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Internship, next step to job opportunities for Rainey Knox

Sophomore history major, Rainey Knox recently completed an internship at a major Beaumont museum enhancing her education, gaining experience she hopes will lead to the next opportunity and even taking a piece of the museum’s collection – a petrified rat – on a road trip.

As an intern for the McFaddin-Ward House Historic House Museum, Knox worked from June to the first of rainey knoxSeptember digitizing a large portion of the museum’s collection. As a result of her work, the archives and oral Interviews are now accessible online. The other main facet of Knox’s internship was research, which furthered her investigative skills and helped the museum gather information for its expansive collection.

“What impressed me most about Rainey is her creativity,” said Ashley Thornton, curator, McFaddin-Ward House. “She constantly pushes herself to produce her best work. As a result of her diligent work ethic and poise, her creativity shines through with ease and effectiveness.”

The internship opportunity at the McFaddin-Ward House, which is available every summer, was especially appealing to Knox, a Beaumont native who was homeschooled her high school years. By the time she was 16, she had achieved the rank of full docent at the historic home located in Beaumont’s historic district near downtown and was giving tours. During the years she served as a docent, Knox also volunteered in the home’s reserve collections and was allowed to handle objects on current display.

“I like to teach people in a nontraditional environment, and I think museums are really important to education,” said Knox. “I think it’s very important for people to be able to engage in actual objects instead of just in a classroom setting.”

Knox has been to museums all over the world and toured many historic homes on both coasts of the U.S. On one trip to Leipzig, Germany she stayed with family friends in their 100-year-old home. Despite her travels to museums near and far, Knox’s love of utilitarian objects of the past came from her docent work at the McFaddin-Ward House.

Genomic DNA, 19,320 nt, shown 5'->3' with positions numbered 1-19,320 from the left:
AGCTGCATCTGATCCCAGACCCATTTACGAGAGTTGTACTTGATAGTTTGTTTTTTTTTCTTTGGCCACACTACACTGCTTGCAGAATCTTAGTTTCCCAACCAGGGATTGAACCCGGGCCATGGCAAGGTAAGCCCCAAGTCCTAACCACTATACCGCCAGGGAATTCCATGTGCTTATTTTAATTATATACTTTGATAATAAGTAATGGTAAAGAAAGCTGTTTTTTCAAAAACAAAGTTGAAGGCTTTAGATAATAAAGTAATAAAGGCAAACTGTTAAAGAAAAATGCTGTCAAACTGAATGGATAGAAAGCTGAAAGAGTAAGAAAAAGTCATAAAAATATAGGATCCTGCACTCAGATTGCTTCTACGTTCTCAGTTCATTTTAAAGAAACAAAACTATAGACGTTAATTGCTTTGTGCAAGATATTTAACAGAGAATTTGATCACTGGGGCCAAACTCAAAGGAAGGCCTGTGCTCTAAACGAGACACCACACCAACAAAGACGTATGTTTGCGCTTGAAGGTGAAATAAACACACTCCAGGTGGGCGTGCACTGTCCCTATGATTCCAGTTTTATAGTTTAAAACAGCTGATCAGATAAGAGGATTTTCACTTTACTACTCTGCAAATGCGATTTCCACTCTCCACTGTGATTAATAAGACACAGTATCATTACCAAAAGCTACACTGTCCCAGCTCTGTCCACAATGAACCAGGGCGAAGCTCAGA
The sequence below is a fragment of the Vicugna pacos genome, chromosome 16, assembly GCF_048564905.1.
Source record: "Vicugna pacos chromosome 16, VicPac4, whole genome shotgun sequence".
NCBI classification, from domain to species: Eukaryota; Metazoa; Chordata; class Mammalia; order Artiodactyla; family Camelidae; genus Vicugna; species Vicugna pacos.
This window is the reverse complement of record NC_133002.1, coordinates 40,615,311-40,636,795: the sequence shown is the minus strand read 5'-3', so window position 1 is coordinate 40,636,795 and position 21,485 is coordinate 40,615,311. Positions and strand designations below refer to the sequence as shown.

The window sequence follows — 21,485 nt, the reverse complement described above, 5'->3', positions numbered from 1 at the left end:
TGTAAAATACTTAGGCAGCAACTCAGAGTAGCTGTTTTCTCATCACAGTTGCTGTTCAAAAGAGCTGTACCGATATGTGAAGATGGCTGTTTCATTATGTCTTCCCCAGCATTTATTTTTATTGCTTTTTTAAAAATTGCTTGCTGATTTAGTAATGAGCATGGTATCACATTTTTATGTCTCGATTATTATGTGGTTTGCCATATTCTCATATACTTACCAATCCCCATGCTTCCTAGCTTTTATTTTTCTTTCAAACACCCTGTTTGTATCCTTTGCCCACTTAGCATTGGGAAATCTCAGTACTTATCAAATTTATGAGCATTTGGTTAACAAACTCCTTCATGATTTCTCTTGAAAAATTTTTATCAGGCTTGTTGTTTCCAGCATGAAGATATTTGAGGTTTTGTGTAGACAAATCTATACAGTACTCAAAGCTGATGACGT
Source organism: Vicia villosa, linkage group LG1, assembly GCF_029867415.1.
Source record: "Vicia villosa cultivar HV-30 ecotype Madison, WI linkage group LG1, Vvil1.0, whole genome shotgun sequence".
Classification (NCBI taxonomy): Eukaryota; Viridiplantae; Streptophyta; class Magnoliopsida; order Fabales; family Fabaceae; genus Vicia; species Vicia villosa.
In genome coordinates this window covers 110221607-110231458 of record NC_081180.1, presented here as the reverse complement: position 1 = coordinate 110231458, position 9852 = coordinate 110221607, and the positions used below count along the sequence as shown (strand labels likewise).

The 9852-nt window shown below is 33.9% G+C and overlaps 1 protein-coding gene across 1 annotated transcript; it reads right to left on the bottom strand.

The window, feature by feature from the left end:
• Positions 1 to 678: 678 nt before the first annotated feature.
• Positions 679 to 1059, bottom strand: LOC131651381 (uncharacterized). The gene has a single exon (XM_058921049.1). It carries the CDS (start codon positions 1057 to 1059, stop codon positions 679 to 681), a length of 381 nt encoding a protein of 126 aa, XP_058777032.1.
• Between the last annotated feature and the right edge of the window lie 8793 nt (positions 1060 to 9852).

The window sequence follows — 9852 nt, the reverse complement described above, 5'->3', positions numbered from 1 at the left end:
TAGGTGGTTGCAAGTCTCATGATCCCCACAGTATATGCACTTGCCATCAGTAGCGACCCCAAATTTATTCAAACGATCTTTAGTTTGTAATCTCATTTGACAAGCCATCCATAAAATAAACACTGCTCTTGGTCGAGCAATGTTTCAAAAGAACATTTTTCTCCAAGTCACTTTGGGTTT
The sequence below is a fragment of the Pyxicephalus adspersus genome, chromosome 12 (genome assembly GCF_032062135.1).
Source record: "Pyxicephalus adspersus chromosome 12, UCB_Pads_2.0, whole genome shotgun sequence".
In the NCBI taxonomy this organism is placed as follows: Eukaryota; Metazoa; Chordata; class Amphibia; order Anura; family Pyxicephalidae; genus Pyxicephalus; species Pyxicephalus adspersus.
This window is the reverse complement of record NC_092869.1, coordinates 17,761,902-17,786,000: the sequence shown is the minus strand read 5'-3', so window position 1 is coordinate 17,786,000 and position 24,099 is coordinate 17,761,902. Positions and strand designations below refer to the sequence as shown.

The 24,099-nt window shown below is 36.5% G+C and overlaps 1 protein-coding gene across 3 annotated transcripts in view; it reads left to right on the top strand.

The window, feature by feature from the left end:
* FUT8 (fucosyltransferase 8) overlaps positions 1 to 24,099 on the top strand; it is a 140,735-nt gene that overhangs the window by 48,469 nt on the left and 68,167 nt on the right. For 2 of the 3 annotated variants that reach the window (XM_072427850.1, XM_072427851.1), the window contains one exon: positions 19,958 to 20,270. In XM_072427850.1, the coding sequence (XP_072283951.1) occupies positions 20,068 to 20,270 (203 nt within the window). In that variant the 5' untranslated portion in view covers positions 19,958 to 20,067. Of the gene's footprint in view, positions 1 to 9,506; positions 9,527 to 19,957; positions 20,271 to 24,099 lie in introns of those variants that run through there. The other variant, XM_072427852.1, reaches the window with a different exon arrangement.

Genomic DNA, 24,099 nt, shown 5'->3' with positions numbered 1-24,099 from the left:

“I was given a spoon that was quite eroded on one side, and it really finally clicked with me that someone must have loved that spoon,” said Knox. “I had this ‘a-ha’ moment because you can see that someone was here and using this object. That, for me, just ties it all together and reminds us that we’re a collective.”

Among the Tiffany lamps, wool rugs, pink damask chairs and trumpeted cordial glasses, the McFaddin-Ward collection contains a petrified rat, a coveted treasure.

“The rat had been caught in a trap in a remote location in the carriage house,” said Knox. “They discovered it years later and it was perfectly mummified because of our humid environment. It’s in perfect condition.”

When Knox began her internship, the rat was on loan to the Bryan Museum in Galveston as part of its exhibit on the plague. She got to go to Galveston, spend a day touring the Bryan Museum and retrieve the rat to bring it safely back to the McFaddin-Ward collection.

“That’s just another thing I love about the job. When you loan something out you get to go and explore and see how others interpret objects and see what their collections are like,” said Knox. “There is a sense of community in the museum field.”

Traditionally, McFaddin-Ward interns create a physical exhibit as part of their efforts, however, due to COVID-19, Knox contributed the museum’s first digital exhibit, “Contemplations on Crafts,” which can be viewed on the museum’s website.

I’m very grateful to have achieved this first major internship and to have an exhibit easily accessible online,” said Knox. “I think it’s definitely going to help me get bigger internships in the future. I’d love to do something in Houston, the east coast or in Europe. That’s where I’m interested in going from here.”

For information about internships and jobs, contact Lamar University’s Career & Professional Development at 409.880.8878 or go to the Career & Professional Development website.